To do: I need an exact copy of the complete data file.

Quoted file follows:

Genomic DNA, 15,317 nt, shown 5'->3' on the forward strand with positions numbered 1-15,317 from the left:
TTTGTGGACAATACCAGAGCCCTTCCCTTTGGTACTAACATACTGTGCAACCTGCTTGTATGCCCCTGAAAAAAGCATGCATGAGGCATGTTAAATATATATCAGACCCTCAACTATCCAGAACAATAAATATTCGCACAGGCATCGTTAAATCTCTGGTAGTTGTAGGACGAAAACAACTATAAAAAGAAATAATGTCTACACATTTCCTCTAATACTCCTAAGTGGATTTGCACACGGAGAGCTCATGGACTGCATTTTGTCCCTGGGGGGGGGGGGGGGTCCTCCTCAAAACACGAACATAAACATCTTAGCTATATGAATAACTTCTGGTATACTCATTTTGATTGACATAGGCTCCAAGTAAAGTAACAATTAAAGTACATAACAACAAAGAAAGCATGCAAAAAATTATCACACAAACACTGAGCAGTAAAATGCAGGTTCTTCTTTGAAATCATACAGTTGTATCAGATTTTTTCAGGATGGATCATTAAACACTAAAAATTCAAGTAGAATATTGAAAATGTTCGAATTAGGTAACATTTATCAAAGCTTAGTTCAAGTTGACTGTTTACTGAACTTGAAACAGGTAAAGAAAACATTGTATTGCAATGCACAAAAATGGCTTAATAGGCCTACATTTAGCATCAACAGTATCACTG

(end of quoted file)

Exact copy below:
Genomic DNA, 15,317 nt, shown 5'->3' on the forward strand with positions numbered 1-15,317 from the left:
TTTGTGGACAATACCAGAGCCCTTCCCTTTGGTACTAACATACTGTGCAACCTGCTTGTATGCCCCTGAAAAAAGCATGCATGAGGCATGTTAAATATATATCAGACCCTCAACTATCCAGAACAATAAATATTCGCACAGGCATCGTTAAATCTCTGGTAGTTGTAGGACGAAAACAACTATAAAAAGAAATAATGTCTACACATTTCCTCTAATACTCCTAAGTGGATTTGCACACGGAGAGCTCATGGACTGCATTTTGTCCCTGGGGGGGGGGGGGGGTCCTCCTCAAAACACGAACATAAACATCTTAGCTATATGAATAACTTCTGGTATACTCATTTTGATTGACATAGGCTCCAAGTAAAGTAACAATTAAAGTACATAACAACAAAGAAAGCATGCAAAAAATTATCACACAAACACTGAGCAGTAAAATGCAGGTTCTTCTTTGAAATCATACAGTTGTATCAGATTTTTTCAGGATGGATCATTAAACACTAAAAATTCAAGTAGAATATTGAAAATGTTCGAATTAGGTAACATTTATCAAAGCTTAGTTCAAGTTGACTGTTTACTGAACTTGAAACAGGTAAAGAAAACATTGTATTGCAATGCACAAAAATGGCTTAATAGGCCTACATTTAGCATCAACAGTATCACTG